The civil war in Libya is now a new war: the Libyan War. This new war began when the West and/or the U.N. joined the war and escalated it. NATO may be coming aboard too.
The U.N., that supposed instrument of international peace and security, has escalated a civil war into an international war. If the principle it has invoked in doing so stands, which is a supposed humanitarian one, then we face perpetual war, for there are and will be hundreds of civil conflicts within nation-states that are no different than the one in Libya.
Since the nation-state is organized along territorial lines, any secession movement or any movement to disavow a standing government leads to civil disagreement, disputes, and conflicts.
I haven't yet seen anyone who could forecast the course of a war in much detail. I know I cannot. It's not impossible to say some general things accurately. It was probably reasonably clear that the Allies would beat Germany once the U.S. came into it in World War II, for example. The entry of the Chinese into the Korean War was not expected by MacArthur. Bush and his gang didn't foresee the Iraq entanglement at all. Afghanistan is one large pit of improvisations, blunders and entanglements, not to mention civilian killings and casualties. It was easy to forecast an American "win" in Granada in 1983. The Vietnam War saw an incredible array of wrong forecasts and outright lies. Yes, there are always some insightful people who see what lies ahead, but it's very hard to know at the time that their judgments are better than those of the people who are making the wrong forecasts.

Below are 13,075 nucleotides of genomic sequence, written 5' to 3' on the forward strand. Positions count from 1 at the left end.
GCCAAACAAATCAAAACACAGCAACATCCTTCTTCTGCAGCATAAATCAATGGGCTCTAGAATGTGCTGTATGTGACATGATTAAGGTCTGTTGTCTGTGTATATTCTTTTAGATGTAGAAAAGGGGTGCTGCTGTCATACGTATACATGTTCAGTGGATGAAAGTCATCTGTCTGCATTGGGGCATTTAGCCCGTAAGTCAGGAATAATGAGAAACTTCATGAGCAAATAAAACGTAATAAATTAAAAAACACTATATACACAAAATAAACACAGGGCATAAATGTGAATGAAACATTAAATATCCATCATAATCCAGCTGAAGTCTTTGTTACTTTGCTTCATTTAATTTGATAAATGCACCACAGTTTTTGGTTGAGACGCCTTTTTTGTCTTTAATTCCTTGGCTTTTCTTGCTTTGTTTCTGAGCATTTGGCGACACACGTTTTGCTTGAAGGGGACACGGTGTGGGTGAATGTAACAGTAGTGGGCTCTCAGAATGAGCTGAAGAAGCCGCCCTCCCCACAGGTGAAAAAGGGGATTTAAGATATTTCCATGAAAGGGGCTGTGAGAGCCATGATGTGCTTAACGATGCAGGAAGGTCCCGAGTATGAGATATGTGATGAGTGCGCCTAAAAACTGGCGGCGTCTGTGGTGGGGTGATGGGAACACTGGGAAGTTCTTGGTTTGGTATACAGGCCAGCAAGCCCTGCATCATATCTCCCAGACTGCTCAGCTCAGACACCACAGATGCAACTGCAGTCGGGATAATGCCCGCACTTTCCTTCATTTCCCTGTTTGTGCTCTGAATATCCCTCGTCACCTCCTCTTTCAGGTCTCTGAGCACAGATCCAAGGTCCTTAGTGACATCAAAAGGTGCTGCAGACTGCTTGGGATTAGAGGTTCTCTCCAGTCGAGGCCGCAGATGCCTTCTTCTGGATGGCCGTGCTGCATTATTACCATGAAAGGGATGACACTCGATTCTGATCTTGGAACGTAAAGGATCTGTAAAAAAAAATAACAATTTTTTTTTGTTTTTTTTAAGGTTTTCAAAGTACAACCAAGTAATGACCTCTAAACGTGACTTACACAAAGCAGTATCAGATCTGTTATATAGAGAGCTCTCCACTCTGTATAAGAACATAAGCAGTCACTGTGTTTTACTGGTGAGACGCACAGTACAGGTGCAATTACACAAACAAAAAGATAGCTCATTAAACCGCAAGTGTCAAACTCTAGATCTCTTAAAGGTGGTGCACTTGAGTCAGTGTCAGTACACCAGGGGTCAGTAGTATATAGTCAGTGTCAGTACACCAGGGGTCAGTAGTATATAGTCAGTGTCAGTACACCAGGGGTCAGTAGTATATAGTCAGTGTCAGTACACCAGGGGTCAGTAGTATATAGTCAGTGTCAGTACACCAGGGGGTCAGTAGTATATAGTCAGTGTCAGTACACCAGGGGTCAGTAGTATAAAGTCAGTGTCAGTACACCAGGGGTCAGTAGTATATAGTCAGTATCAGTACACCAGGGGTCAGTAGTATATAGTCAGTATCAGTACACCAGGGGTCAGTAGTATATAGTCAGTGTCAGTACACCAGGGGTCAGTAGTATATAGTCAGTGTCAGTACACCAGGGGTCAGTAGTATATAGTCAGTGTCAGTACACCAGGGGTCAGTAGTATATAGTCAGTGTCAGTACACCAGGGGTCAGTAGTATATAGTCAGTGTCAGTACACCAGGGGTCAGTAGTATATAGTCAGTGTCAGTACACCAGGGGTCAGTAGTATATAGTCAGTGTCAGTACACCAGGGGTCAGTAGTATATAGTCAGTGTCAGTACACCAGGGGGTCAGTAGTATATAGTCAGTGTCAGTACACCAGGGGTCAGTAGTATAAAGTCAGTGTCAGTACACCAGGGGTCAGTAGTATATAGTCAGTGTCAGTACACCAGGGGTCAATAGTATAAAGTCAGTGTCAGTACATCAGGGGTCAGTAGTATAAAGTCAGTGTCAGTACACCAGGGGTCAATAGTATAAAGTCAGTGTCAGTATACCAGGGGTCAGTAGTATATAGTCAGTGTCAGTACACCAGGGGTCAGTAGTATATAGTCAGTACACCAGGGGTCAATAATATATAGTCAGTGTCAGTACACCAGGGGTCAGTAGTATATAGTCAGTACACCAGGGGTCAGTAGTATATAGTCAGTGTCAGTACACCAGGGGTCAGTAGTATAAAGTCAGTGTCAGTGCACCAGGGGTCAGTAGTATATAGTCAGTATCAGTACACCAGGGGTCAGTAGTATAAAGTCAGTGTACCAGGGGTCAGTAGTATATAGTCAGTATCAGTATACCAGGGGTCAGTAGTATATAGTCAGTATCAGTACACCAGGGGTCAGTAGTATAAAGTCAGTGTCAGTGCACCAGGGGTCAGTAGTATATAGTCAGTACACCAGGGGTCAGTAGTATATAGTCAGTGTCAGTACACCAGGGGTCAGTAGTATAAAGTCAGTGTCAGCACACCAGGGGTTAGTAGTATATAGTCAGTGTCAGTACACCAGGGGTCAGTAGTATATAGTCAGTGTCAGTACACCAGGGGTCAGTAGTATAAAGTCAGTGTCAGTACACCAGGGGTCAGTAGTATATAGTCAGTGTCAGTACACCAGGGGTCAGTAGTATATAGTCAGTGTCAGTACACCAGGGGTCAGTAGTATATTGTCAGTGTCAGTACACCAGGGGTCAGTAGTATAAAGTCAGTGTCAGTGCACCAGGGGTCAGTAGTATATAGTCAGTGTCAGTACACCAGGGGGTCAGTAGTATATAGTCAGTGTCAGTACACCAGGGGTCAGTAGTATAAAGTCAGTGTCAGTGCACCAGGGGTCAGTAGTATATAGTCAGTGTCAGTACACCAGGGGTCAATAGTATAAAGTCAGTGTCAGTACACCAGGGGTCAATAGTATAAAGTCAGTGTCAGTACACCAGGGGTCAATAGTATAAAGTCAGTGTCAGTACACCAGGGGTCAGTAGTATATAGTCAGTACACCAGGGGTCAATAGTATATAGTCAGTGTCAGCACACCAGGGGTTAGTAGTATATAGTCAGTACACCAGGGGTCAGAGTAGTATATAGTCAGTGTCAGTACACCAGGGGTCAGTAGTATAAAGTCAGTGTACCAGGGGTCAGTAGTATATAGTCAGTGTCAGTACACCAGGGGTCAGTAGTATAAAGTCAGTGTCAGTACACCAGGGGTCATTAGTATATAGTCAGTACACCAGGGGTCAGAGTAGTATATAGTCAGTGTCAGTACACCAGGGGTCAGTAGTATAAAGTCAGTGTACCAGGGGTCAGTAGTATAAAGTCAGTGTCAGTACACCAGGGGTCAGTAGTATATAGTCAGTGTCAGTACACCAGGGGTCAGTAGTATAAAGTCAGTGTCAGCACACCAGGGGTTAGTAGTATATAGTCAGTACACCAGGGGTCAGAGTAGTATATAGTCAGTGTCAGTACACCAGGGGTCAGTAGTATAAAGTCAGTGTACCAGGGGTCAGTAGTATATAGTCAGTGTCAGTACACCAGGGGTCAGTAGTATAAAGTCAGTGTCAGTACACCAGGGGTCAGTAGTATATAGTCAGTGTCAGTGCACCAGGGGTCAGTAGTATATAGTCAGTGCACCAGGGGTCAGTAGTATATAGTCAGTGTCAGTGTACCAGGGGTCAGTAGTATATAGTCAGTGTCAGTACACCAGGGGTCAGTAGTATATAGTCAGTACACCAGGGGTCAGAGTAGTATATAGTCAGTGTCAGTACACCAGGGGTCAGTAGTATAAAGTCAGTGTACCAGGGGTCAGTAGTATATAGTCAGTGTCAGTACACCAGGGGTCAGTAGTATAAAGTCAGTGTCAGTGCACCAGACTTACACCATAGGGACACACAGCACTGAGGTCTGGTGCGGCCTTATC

With that as an introduction, here are some thoughts on Libya that are crossing my mind today for what they are worth.
First, the war is likely to grow in scope. Wars do that. It is likely to grow in military scope and it is likely to grow in its political and economic fallout as well. There are going to be ramifications that are now unforeseen and unintended.
Second, I think that the West is lying when it says it didn't target Gaddafi personally. A missile landed on his compound, didn't it? They could say it's a command center, but it all comes down to the same thing. They'd be happy to see him dead. They'll keep trying.
Third, air power doesn't win wars. That's my takeaway from all I've ever seen or read about it. The exception may be the A-bombs dropped on Japan, but no one is about to drop H-bombs today without looking like the bad guy and losing all moral authority. So, when some general or some politician starts talking about "winning" in Libya, or needing more air strikes, I discount it. For example, Britain's Foreign Secretary, William Hague, is quoted as saying that the attacks won't stop until Gaddafi observes a real cease fire. He assumes that air power can make Gaddafi stop his ground attacks. Maybe, but there's a high likelihood that they cannot and won't. I know the technology has changed and the air attacks are more targeted today than in past wars, but the technology on the ground also advances to avoid being targeted. With Iraq and Afghanistan as guidelines, it looks as if it's going to take a helluva lot of destruction going on for a long time to make Gaddafi capitulate, and while that happens the civilian population is going to be getting killed and suffering. Look what America did to Iraq and how many innocents Clinton killed.
Fourth, there is going to be increased blowback and retaliation by both Gaddafi and any other Arab elements elsewhere that interpret this attack as an attack on Arab lands or Arab religions or Arab peoples in general. They will fight back with whatever weapons they have, including terrorism in Europe and the U.S. When this occurs, this attack on Libya is going to cause the authorities in the West to ramp up their own anti-terror efforts in their countries and turn them even more into police states.
Fifth, countries all over the world that see how Libya is being dismantled at the will of the West and the U.N. are going to look for ways to arm themselves better than in the past, even to getting nuclear weapons as a deterrent to such domination. This war will intensify the procurement of arms and weapons of mass destruction.